Coffee was the best-selling organic drink in the US market in 2022, a year of record organic food and beverage sales revenues in the country.

Organic beverages were the second-strongest category behind produce in terms of sales value in 2022, returning $9bn in sales last year.

By segment, organic coffee was the biggest-selling organic beverage, rising by nearly 7% on 2021’s figures as it neared $2.3bn in sales in 2022.

The organic soft drinks and enhanced drinks sector grew by almost 14% compared to the previous year and brought in $503m in sales.

“Organic beverages continue to climb. They’re an area where shoppers are willing to experiment and are less price sensitive,” noted Angela Jagiello, director of education and insights for the Organic Trade Association.

“Soft and enhanced drinks had a great year, with the non-alcoholic trend being a big contributing factor. Many younger shoppers are reducing or eliminating alcohol, and these organic beverages are a celebratory and sophisticated alternative.”

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Organic food and beverage sales in the US reached $61.7bn in 2022, surpassing $60bn for the first time, according to a report from the OTA.

The OTA’s 2023 Organic Industry Survey reported the sector grew 4% in sales value compared to 2021, as total organic sales – including organic non-food products – hit a record-high $67.6bn.

Despite headwinds including global inflation, supply chain disruptions and labour shortages, the sector’s growth rate doubled compared to the previous year. The OTA reported that ‘Certified Organic’ accounts for 6% of total food and beverage sales in the US.

“Organic has proven it can withstand short-term economic storms. Despite the fluctuation of any given moment, Americans are still investing in their personal health, and, with increasing interest, in the environment; organic is the answer,” said OTA CEO Tom Chapman.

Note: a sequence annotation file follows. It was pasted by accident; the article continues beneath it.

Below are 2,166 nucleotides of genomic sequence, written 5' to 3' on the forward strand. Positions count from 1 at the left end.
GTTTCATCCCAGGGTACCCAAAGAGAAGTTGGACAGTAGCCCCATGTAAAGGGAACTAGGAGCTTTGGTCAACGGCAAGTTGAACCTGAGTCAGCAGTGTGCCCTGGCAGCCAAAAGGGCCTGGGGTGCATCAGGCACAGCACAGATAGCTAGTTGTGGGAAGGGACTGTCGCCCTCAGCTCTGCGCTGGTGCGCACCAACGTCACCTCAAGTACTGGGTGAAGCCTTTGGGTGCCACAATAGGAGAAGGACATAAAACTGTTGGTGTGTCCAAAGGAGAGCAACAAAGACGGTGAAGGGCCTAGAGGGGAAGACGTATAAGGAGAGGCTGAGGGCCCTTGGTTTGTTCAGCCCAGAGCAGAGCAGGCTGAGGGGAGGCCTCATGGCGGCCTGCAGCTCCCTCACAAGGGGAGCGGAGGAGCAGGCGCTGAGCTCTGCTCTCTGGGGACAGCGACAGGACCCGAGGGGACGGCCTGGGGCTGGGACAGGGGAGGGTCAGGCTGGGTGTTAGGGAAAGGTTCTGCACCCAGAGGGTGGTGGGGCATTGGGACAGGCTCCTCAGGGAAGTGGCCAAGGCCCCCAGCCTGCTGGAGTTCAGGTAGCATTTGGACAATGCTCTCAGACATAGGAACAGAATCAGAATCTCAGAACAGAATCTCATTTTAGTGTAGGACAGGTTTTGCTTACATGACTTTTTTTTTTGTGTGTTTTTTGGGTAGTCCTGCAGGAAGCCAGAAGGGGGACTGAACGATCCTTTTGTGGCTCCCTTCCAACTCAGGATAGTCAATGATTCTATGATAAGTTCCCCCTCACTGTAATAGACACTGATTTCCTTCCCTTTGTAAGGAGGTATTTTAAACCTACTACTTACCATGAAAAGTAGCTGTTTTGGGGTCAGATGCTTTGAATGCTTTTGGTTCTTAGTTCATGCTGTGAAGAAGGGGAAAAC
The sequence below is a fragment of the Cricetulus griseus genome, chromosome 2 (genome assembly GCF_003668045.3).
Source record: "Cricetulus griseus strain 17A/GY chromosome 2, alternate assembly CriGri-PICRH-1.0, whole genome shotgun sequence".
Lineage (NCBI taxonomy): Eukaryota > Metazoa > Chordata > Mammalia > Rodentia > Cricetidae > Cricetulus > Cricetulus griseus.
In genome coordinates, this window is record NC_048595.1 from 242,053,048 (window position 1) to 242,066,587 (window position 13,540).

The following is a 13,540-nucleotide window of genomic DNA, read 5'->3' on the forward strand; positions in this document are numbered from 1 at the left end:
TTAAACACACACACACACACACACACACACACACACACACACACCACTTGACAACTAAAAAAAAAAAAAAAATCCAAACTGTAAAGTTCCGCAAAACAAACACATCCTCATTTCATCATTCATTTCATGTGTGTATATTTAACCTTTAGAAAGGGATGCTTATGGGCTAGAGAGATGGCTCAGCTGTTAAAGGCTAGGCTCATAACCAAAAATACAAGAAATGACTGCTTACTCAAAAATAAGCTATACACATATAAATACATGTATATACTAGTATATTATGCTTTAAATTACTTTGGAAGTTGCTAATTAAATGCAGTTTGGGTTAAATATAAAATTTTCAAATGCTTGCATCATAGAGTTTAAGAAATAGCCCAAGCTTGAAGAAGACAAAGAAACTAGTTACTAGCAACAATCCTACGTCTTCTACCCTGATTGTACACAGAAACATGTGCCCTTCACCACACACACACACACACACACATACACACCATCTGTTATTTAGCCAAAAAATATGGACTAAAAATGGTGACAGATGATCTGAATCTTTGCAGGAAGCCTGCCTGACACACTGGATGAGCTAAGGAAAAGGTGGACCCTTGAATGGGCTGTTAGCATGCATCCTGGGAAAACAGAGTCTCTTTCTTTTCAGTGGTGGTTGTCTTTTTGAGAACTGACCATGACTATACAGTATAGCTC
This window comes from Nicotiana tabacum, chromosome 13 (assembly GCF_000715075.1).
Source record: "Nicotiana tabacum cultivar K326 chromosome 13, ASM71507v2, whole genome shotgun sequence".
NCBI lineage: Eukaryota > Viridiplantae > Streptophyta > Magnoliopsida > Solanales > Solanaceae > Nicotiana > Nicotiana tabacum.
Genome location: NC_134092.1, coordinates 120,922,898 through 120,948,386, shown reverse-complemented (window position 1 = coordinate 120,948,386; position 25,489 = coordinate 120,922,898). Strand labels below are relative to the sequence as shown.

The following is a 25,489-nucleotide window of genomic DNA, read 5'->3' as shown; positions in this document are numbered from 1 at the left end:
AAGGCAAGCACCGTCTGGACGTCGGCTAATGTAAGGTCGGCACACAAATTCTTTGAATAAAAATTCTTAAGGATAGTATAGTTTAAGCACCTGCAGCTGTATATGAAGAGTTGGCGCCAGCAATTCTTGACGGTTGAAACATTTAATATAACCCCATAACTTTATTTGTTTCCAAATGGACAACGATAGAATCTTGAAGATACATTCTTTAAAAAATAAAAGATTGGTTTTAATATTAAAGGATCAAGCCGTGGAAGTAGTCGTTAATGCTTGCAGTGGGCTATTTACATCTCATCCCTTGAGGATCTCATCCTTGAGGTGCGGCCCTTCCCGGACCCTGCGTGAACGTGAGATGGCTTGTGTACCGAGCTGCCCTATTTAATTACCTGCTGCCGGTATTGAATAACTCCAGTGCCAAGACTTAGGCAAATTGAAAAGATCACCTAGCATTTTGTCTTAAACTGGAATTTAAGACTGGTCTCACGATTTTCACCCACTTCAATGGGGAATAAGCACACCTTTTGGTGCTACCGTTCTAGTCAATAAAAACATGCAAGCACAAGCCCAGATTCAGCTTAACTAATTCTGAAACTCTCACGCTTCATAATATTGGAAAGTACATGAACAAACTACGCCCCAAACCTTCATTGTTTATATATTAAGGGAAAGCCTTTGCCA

“Organic’s fundamental values remain strong, and consumers have demonstrated they will come back time and again because the organic system is verified, and better for people, the planet, and the economy.”

The OTA survey does not disclose sales by volume. Meanwhile, in its statement announcing the sales by value, the OTA provided extra information on how the figures were calculated: “Based on newly available data for the convenience-store channel, OTA has updated its data model and, as a result, restated current and historical figures for several food categories.”

According to the report, organic produce sales totalled $22bn and accounted for 15% of all fruit and vegetable sales in the US last year.

Sales in the organic dairy and egg category increased 7% to $7.9bn, constituting around 8% of the total dairy and egg market in the US.

The OTA reported a few “outstanding” organic products: organic baby food and formula rose 13% to $1.4bn while organic rice, grains and potato products went up 10% to $387m, among others.

“Organic is at that right intersection of environmental and personal health,” said Chapman. “Organic brings together the interest in human health and a healthy environment, and that offers organic a positive pathway forward and will help organic businesses withstand challenges in the future.” 

According to the new report, total organic sales broke through the $50bn mark for the first time in 2018, and organic food sales hit $50bn for the first time in 2019.